Sometime last year, I flipped open a book I knew nothing about that had been recommended by a Twitter acquaintance. The book was Lidia Yuknavitch's 2011 memoir, The Chronology of Water, and if a rawer, more honest contemporary author exists, I have yet to encounter her. I felt myself circling further and further away from the little coffee shop I sat in and into a rebel galaxy where the rules — in life and in writing — no longer seemed to apply. Several hours later, I was still reading, hot-glued to my seat.
From her time as a would-be Olympic swimmer to college dropout and onward, Yuknavitch chronicles a ferocious life; she has a creative irreverence and a willingness to expose the ugliest self-truths that will jolt you long after the last page. She has two "epically failed marriages" and "two brief but lovely staycations in jail." But her most gutting experience arrives when her daughter dies on the day she is born. In a state of what she describes as "zombie grief," Yuknavitch lives homeless, beneath an underpass. The resilience of water to take on new shapes becomes the metaphorical thread weaving together this patchwork tale of love and loss, womanhood and willpower. Whenever I feel afraid to take risks in my own work, bumping up against the truth rather than just telling it, I return to her writing for courage and reinforcement.
Primarily a novelist — Chronology was followed up by Dora: The Headcase and The Small Backs of Children — Yuknavitch has emerged as a trailblazing literary voice that spans genres and dives deep into themes of gender, sexuality, art, violence, and transcendence. Her work is a refreshing alternative to the hero's journey, offering instead what she calls the "misfit's journey."
Over a crackly phone connection, I spoke with Lidia about her wayward path to writing, sex, suffering, art, and the beauty of sticking out in a crowd.
Suleika Jaouad: In The Chronology of Water, you wrote: "Aspiration gets stuck in some people. It's difficult to think yes. Or up." When did that absence of hope hit you the hardest?
Lidia Yuknavitch: When my daughter died on the day she was born, a traditional definition of hope was sucked out of my body. I'm not saying I'm proud of this, but it just happened. For me, what became important was learning to breathe again in a way that used regular air. The word aspiration has a breathing sense to it. It dawned on me that we have to breathe and to find reasons to stay alive on our own terms. Sometimes that doesn't come from what we've been told our whole lives.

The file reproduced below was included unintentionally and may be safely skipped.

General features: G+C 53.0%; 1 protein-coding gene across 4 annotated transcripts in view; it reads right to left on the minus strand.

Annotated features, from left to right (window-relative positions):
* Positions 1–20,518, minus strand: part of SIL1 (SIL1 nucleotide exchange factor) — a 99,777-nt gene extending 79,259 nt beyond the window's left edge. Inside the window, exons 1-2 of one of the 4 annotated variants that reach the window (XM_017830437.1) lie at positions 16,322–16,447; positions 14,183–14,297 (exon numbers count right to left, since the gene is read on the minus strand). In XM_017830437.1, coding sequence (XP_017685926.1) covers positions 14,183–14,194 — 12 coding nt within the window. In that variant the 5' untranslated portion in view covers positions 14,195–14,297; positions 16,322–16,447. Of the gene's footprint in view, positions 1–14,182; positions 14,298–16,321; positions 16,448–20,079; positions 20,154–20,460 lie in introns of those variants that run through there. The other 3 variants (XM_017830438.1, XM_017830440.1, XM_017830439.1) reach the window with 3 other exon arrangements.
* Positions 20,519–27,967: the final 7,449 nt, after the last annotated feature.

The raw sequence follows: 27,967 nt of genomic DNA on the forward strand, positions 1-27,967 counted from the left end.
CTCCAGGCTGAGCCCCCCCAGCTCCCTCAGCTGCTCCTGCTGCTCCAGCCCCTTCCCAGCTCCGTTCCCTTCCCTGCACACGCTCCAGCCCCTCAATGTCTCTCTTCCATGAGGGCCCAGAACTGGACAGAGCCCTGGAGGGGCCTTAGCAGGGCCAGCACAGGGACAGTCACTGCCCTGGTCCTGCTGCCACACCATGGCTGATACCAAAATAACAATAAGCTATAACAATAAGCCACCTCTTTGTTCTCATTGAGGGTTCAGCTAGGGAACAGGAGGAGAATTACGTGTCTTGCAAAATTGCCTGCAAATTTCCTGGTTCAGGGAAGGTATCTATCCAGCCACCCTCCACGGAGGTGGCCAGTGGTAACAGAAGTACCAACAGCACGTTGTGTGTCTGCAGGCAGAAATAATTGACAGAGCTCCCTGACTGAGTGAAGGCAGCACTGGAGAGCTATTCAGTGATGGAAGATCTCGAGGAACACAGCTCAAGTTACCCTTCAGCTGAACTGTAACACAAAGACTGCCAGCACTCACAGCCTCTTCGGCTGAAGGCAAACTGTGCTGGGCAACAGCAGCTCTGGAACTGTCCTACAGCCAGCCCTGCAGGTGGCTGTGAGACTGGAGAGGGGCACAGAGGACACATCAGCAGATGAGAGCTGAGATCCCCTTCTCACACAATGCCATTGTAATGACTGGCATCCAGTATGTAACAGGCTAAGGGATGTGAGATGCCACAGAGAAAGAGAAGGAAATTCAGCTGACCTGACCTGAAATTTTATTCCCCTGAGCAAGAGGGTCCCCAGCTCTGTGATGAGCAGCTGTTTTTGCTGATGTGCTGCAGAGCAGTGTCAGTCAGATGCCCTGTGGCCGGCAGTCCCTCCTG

I believe in art the way other people believe in God. I'm not trying to make a tricky sentence. It's just true. I have found reasons to breathe again by living in communities of people who choose self-expression over self-destruction. It's another way to form hope, without hierarchizing it so that you're looking up toward a God, or someone smarter or more famous than you are. It's a lateral definition of hope where you just need each other, and you need to stand up and not leave each other hanging.
SJ: I think a lot about how much pressure there is to be someone who "suffers well." There's a mythology surrounding the "survivor's story" that can be inspiring to some but can make others feel like they're suffering the wrong way.
LY: Boy, I hate that narrative so hard, to be honest. The truth is, suffering sucks and it can take you to a place of wanting to kill yourself, and there's nothing beautiful about that. Suffering is not beautiful. Suffering, from my point of view, is about a real place in a real body where you face the other side of living. How you choose to understand that story probably determines how you're going to live the rest of your life. I feel kindred with fellow sufferers, and I don't ever want to romanticize the story of suffering, because then you're just playing into making it a good story or a sellable story for a culture.